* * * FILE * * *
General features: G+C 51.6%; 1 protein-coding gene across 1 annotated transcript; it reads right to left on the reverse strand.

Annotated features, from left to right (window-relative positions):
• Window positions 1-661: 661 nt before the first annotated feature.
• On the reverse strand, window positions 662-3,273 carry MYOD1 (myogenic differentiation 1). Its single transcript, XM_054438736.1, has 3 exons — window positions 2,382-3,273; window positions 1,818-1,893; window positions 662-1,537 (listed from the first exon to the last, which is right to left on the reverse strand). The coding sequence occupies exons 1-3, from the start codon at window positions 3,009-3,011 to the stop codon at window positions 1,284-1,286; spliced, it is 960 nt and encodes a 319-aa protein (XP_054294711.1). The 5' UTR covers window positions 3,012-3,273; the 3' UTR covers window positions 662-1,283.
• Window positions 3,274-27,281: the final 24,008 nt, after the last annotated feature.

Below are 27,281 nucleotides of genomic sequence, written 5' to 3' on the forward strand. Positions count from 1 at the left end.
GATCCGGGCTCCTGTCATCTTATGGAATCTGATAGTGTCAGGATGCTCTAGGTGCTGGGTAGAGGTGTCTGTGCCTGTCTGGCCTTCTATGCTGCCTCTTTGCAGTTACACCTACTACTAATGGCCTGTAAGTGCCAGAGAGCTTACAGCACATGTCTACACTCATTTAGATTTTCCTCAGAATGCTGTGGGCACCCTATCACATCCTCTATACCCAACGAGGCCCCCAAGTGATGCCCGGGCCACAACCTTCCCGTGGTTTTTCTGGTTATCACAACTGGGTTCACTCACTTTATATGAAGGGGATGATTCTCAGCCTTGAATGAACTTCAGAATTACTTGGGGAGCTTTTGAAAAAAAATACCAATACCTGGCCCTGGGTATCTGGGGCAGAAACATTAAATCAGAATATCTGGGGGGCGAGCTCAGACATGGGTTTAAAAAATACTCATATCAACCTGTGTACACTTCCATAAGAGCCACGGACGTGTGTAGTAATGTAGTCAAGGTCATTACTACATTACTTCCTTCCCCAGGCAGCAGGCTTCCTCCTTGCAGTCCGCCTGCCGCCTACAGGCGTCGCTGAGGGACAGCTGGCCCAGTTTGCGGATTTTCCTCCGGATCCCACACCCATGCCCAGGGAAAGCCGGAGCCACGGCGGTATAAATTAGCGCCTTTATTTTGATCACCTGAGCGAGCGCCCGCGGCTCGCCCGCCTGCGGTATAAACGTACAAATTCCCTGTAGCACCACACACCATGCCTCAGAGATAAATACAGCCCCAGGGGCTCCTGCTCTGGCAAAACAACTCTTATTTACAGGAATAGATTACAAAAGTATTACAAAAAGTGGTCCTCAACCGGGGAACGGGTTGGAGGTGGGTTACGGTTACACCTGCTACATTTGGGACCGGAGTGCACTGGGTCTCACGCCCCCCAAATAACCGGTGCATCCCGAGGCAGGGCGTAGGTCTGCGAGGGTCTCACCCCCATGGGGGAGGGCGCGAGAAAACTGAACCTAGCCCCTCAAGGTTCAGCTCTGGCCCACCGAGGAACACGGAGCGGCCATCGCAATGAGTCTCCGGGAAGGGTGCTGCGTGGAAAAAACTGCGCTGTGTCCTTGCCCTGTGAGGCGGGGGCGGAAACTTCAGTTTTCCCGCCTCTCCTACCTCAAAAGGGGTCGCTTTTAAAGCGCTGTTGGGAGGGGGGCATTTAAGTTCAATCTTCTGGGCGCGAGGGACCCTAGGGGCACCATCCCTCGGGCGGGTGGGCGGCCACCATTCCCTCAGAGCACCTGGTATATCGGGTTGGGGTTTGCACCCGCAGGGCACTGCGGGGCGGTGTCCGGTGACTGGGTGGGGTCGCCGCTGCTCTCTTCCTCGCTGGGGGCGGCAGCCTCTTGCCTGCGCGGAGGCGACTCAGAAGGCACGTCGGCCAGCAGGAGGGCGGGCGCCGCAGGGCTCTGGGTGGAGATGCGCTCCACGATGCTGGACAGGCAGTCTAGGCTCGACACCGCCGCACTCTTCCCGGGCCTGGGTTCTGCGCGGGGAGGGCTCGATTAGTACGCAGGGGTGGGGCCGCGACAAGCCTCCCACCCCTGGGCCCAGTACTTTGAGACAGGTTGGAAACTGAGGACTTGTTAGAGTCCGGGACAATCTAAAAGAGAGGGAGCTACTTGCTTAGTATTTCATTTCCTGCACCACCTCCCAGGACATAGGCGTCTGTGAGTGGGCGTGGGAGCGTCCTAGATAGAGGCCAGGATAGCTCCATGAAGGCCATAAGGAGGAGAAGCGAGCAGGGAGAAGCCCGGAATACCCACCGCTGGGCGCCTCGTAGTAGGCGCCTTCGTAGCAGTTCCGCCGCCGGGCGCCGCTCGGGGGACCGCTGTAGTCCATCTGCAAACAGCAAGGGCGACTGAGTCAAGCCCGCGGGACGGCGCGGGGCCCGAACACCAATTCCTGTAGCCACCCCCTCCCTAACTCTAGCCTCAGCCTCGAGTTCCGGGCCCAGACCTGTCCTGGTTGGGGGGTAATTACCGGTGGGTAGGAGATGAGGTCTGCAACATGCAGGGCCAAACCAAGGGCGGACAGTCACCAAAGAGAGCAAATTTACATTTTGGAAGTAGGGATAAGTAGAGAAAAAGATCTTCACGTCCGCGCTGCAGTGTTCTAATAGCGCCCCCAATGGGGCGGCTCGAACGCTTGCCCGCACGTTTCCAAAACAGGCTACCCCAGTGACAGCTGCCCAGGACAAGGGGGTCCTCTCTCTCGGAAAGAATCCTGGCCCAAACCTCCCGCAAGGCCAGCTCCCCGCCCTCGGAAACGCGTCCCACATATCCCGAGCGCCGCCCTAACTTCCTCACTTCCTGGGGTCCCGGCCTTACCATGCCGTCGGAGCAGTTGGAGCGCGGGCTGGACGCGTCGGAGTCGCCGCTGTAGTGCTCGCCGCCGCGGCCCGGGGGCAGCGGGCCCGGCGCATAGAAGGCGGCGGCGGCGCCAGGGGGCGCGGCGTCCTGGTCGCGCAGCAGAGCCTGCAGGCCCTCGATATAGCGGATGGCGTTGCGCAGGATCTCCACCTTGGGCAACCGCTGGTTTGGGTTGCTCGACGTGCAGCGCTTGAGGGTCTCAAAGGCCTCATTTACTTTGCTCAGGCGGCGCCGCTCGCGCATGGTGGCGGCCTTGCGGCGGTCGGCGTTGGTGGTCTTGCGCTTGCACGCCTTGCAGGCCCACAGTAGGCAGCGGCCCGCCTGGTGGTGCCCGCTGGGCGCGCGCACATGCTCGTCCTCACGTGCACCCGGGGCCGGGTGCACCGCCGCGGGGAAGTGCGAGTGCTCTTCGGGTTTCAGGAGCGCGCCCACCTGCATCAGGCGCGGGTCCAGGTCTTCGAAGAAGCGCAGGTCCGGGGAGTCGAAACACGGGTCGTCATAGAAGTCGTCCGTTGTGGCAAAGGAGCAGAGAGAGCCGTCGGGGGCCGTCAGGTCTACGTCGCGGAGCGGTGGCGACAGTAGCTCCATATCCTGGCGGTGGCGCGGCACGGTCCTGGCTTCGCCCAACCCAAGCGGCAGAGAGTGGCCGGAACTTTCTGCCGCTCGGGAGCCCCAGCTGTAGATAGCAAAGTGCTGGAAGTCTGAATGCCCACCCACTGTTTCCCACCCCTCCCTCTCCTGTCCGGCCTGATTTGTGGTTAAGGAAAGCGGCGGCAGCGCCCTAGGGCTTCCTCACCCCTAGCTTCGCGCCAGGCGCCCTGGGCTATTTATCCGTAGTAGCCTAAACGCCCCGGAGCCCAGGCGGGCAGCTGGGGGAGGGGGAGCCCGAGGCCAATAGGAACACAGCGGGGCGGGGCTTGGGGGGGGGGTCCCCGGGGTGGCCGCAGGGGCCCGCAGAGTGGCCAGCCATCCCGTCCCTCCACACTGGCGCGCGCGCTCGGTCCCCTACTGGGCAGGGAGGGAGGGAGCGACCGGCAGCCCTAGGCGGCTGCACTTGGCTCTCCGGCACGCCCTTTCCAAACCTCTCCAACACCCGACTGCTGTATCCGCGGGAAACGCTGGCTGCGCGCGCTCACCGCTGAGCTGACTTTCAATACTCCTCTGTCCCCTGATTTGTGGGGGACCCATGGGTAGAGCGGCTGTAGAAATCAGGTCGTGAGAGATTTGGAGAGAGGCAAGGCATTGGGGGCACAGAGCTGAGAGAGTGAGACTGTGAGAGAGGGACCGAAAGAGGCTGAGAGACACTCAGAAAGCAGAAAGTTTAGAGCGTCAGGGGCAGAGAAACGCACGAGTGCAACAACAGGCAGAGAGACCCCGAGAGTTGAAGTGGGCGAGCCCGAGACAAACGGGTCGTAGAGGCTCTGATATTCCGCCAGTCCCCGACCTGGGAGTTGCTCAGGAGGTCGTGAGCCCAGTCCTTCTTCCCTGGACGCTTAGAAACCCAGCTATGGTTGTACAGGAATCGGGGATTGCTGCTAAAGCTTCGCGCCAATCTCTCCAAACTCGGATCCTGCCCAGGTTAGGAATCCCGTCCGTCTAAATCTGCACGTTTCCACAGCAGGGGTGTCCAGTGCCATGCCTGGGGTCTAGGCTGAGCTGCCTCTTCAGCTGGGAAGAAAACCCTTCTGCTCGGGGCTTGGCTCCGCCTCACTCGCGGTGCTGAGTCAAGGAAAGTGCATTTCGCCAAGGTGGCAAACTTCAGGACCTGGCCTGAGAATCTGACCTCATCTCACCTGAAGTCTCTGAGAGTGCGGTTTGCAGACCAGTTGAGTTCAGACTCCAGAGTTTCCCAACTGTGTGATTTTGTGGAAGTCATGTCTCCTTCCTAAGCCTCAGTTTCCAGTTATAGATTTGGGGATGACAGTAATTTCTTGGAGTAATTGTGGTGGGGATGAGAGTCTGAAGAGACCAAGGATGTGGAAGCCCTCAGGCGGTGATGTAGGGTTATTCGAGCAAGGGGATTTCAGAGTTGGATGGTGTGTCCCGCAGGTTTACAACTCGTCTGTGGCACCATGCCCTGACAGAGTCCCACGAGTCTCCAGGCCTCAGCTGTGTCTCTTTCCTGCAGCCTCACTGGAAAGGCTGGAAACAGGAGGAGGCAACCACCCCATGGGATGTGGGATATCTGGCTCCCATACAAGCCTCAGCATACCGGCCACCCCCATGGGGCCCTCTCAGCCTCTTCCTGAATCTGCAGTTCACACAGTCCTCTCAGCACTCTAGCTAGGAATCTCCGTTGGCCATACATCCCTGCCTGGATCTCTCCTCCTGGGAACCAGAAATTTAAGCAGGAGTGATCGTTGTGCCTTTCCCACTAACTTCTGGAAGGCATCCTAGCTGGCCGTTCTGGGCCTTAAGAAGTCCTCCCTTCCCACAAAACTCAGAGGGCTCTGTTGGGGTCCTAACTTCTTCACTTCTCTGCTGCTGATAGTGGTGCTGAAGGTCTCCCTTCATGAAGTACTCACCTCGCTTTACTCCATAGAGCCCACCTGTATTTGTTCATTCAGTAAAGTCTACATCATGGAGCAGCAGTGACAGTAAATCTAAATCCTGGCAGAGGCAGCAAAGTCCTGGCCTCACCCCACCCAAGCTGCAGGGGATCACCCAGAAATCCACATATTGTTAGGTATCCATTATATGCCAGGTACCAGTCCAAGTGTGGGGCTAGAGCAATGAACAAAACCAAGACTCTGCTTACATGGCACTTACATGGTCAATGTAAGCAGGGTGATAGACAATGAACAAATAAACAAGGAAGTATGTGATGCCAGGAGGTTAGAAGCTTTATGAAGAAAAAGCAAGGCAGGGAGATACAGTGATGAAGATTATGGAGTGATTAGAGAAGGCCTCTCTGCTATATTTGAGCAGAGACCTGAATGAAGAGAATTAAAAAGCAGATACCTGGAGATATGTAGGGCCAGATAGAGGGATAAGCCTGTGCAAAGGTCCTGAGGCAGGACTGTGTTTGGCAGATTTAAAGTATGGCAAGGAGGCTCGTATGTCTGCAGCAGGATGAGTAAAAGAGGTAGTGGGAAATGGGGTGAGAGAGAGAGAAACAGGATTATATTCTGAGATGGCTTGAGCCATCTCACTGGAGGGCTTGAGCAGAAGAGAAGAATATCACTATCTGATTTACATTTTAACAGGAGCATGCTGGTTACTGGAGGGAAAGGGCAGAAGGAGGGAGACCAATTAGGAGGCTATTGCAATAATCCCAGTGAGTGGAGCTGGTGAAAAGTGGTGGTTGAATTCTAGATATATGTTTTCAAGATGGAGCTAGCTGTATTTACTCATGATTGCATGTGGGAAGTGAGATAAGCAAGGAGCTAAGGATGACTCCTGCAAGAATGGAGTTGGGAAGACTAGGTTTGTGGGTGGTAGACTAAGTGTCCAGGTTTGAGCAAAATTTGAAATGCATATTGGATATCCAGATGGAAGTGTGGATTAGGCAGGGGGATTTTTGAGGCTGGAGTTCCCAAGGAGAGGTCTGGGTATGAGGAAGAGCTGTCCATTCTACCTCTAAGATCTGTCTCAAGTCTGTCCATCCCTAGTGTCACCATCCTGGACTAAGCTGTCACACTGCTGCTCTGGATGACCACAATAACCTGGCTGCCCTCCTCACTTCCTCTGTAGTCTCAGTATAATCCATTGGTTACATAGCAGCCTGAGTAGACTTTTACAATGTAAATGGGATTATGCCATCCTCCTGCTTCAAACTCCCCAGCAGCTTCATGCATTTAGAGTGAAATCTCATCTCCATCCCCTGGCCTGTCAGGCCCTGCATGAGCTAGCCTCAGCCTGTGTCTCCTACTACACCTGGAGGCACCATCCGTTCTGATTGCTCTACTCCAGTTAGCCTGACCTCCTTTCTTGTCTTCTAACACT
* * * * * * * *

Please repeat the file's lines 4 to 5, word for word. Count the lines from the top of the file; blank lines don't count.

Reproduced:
• On the reverse strand, window positions 662-3,273 carry MYOD1 (myogenic differentiation 1). Its single transcript, XM_054438736.1, has 3 exons — window positions 2,382-3,273; window positions 1,818-1,893; window positions 662-1,537 (listed from the first exon to the last, which is right to left on the reverse strand). The coding sequence occupies exons 1-3, from the start codon at window positions 3,009-3,011 to the stop codon at window positions 1,284-1,286; spliced, it is 960 nt and encodes a 319-aa protein (XP_054294711.1). The 5' UTR covers window positions 3,012-3,273; the 3' UTR covers window positions 662-1,283.
• Window positions 3,274-27,281: the final 24,008 nt, after the last annotated feature.